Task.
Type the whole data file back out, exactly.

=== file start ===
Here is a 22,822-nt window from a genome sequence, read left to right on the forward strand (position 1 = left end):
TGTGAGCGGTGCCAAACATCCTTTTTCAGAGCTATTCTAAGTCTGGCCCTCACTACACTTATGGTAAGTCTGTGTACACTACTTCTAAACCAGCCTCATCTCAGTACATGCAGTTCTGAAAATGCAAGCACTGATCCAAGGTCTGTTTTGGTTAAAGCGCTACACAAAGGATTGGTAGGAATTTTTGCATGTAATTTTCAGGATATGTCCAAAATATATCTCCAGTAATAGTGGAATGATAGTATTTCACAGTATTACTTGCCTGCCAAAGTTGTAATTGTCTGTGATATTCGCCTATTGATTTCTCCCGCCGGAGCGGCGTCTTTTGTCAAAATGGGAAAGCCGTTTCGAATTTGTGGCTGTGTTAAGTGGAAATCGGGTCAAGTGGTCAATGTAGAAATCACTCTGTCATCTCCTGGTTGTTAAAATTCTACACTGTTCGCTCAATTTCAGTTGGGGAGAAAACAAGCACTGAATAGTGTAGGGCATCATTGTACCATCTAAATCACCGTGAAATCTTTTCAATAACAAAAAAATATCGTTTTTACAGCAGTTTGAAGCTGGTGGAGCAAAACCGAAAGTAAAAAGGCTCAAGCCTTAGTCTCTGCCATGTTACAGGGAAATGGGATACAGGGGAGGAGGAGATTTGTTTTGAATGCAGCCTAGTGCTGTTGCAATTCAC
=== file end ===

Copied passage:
Here is a 22,822-nt window from a genome sequence, read left to right on the forward strand (position 1 = left end):
TGTGAGCGGTGCCAAACATCCTTTTTCAGAGCTATTCTAAGTCTGGCCCTCACTACACTTATGGTAAGTCTGTGTACACTACTTCTAAACCAGCCTCATCTCAGTACATGCAGTTCTGAAAATGCAAGCACTGATCCAAGGTCTGTTTTGGTTAAAGCGCTACACAAAGGATTGGTAGGAATTTTTGCATGTAATTTTCAGGATATGTCCAAAATATATCTCCAGTAATAGTGGAATGATAGTATTTCACAGTATTACTTGCCTGCCAAAGTTGTAATTGTCTGTGATATTCGCCTATTGATTTCTCCCGCCGGAGCGGCGTCTTTTGTCAAAATGGGAAAGCCGTTTCGAATTTGTGGCTGTGTTAAGTGGAAATCGGGTCAAGTGGTCAATGTAGAAATCACTCTGTCATCTCCTGGTTGTTAAAATTCTACACTGTTCGCTCAATTTCAGTTGGGGAGAAAACAAGCACTGAATAGTGTAGGGCATCATTGTACCATCTAAATCACCGTGAAATCTTTTCAATAACAAAAAAATATCGTTTTTACAGCAGTTTGAAGCTGGTGGAGCAAAACCGAAAGTAAAAAGGCTCAAGCCTTAGTCTCTGCCATGTTACAGGGAAATGGGATACAGGGGAGGAGGAGATTTGTTTTGAATGCAGCCTAGTGCTGTTGCAATTCAC